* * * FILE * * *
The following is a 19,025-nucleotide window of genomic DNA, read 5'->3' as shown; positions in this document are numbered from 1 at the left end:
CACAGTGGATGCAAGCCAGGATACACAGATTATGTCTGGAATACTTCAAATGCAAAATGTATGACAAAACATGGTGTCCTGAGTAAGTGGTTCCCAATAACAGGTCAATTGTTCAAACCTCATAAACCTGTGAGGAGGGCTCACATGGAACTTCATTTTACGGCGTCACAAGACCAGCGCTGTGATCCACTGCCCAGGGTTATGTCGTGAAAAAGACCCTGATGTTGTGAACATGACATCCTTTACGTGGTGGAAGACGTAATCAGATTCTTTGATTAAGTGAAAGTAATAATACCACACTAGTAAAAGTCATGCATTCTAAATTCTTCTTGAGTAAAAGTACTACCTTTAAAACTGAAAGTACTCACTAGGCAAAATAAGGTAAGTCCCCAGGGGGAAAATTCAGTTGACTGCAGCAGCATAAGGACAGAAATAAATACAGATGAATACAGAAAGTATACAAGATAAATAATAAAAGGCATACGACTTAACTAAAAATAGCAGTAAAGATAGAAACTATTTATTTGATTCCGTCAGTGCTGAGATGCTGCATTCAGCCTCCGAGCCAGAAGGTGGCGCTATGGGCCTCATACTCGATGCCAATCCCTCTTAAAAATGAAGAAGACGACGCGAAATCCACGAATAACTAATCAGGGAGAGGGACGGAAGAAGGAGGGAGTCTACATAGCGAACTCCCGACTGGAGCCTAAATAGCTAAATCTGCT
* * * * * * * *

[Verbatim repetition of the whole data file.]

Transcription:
The following is a 19,025-nucleotide window of genomic DNA, read 5'->3' as shown; positions in this document are numbered from 1 at the left end:
CACAGTGGATGCAAGCCAGGATACACAGATTATGTCTGGAATACTTCAAATGCAAAATGTATGACAAAACATGGTGTCCTGAGTAAGTGGTTCCCAATAACAGGTCAATTGTTCAAACCTCATAAACCTGTGAGGAGGGCTCACATGGAACTTCATTTTACGGCGTCACAAGACCAGCGCTGTGATCCACTGCCCAGGGTTATGTCGTGAAAAAGACCCTGATGTTGTGAACATGACATCCTTTACGTGGTGGAAGACGTAATCAGATTCTTTGATTAAGTGAAAGTAATAATACCACACTAGTAAAAGTCATGCATTCTAAATTCTTCTTGAGTAAAAGTACTACCTTTAAAACTGAAAGTACTCACTAGGCAAAATAAGGTAAGTCCCCAGGGGGAAAATTCAGTTGACTGCAGCAGCATAAGGACAGAAATAAATACAGATGAATACAGAAAGTATACAAGATAAATAATAAAAGGCATACGACTTAACTAAAAATAGCAGTAAAGATAGAAACTATTTATTTGATTCCGTCAGTGCTGAGATGCTGCATTCAGCCTCCGAGCCAGAAGGTGGCGCTATGGGCCTCATACTCGATGCCAATCCCTCTTAAAAATGAAGAAGACGACGCGAAATCCACGAATAACTAATCAGGGAGAGGGACGGAAGAAGGAGGGAGTCTACATAGCGAACTCCCGACTGGAGCCTAAATAGCTAAATCTGCT